By Rodney F. Tonkovic, J.D.
Charles C. Liu, whose case went before the Supreme Court in 2020, has been ordered to disgorge the net profits of his alleged conduct. Liu was ordered to disgorge $27 million in profits in 2018 for his role in an EB-5 investors scam. He then petitioned the Supreme Court to rule on the SEC's authority to seek disgorgement, and the Court answered in the affirmative, with some caveats, in 2020. Pursuant to the district court's final judgment order, Liu and his wife are now jointly and severally liable for disgorgement of nearly $21 million (SEC v. Liu, July 14, 2021, Carney, C.).
The case against Liu. In May 2016, the SEC charged Charles Liu and his wife Xin "Lisa" Wang with fraudulently inducing investors out of $27 million. Liu raised the money from 50 China-based investors through the EB-5 immigrant investor program, purportedly to build a cancer treatment center. There was no construction, and Liu instead transferred $11 million to three firms in China and diverted another $7 million to his and his wife's personal accounts.
In 2018, the district court ordered Liu, Wang, and three other defendant entities to disgorge nearly $27 million. The Ninth Circuit, in an unpublished decision, affirmed, explaining that the Supreme Court's Kokesh decision had left the question of the federal courts' authority to award disgorgement for another day, and concluded that the proper amount of disgorgement is "the entire amount raised less the money paid back to the investors."
Liu then asked the Supreme Court to take up the question of whether the SEC may seek and obtain disgorgement from a court as "equitable relief" for a securities law violation. Liu argued. Certiorari was granted in November 2019, and the Court issued its opinion in June 2020, affirming the SEC's ability to seek disgorgement in civil proceedings as a form of equitable relief, so long as the award is limited to the net profits of the wrongdoer and funds go to victims. The judgment was vacated and the matter remanded to the Ninth Circuit.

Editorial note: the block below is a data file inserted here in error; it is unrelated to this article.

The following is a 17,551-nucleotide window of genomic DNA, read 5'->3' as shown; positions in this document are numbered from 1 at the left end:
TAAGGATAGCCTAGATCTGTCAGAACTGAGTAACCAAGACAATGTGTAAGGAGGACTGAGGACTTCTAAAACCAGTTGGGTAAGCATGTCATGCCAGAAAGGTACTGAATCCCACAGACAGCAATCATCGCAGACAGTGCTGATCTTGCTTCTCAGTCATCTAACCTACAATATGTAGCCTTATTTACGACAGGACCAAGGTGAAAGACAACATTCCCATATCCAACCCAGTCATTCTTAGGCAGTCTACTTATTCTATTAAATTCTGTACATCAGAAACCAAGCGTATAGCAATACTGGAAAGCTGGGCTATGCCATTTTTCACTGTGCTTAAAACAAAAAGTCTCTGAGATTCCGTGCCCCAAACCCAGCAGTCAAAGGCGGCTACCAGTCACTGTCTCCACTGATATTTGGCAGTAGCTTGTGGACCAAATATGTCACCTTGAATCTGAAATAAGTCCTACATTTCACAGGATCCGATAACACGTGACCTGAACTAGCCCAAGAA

Most recently, in March 2021, the Ninth Circuit let stand an asset freeze and preliminary injunction against Liu. On remand from the appellate court, the district court renewed a freeze on all of Liu's assets pending a decision on the proper amount of net profits to disgorge. The Ninth Circuit reviewed the district court's preliminary injunction for abuse of discretion and found none.
The order. The court enjoined Liu and the other defendants from violating Section 17(a) of the Securities Act and from offering investments in a "commercial enterprise" under the EB-5 program. Liu and Wang were then ordered to pay $20,871,758.81, "representing net profits gained as a result of the conduct alleged in the complaint," plus $70,713.06 in prejudgment interest. Liu will also pay a $6,714,560 civil penalty, and Wang will pay $1,538,000. In addition, J.P. Morgan Chase Bank, N.A. Citibank, N.A., Wells Fargo Bank, N.A., and East West Bank were ordered to transfer the entire balance of 13 accounts held by Liu, Wang, Proton, and other entities to the Commission; the accounts had been previously frozen pursuant to a court order.
The case is No. 8:16-cv-00974.